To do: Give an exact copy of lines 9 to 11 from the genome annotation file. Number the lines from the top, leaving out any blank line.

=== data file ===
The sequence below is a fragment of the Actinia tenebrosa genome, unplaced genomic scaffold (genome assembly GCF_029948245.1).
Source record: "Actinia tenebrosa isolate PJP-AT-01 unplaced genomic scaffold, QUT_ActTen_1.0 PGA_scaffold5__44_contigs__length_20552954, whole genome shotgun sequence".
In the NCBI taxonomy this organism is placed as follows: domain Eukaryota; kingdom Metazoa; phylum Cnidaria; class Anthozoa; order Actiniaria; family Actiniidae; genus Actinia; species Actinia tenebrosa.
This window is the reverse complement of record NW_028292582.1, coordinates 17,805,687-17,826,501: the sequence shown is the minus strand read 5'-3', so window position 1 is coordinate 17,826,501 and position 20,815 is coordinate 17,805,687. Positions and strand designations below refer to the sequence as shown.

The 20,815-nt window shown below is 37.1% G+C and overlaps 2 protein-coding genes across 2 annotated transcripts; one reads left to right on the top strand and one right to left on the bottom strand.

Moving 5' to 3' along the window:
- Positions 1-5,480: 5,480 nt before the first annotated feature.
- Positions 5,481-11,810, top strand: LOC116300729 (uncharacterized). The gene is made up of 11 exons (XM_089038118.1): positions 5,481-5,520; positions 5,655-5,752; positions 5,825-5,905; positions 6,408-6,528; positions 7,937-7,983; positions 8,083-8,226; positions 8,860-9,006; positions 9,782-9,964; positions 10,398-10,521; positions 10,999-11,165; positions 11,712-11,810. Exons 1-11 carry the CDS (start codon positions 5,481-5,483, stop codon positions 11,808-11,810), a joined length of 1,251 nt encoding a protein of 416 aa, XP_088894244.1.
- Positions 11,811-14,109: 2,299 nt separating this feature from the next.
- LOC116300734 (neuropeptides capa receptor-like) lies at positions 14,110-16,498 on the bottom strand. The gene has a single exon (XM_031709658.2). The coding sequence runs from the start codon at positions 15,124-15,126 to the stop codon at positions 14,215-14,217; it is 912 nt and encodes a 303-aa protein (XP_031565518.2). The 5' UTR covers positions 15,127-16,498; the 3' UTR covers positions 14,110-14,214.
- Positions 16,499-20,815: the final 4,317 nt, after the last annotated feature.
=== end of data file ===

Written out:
- Positions 11,811-14,109: 2,299 nt separating this feature from the next.
- LOC116300734 (neuropeptides capa receptor-like) lies at positions 14,110-16,498 on the bottom strand. The gene has a single exon (XM_031709658.2). The coding sequence runs from the start codon at positions 15,124-15,126 to the stop codon at positions 14,215-14,217; it is 912 nt and encodes a 303-aa protein (XP_031565518.2). The 5' UTR covers positions 15,127-16,498; the 3' UTR covers positions 14,110-14,214.
- Positions 16,499-20,815: the final 4,317 nt, after the last annotated feature.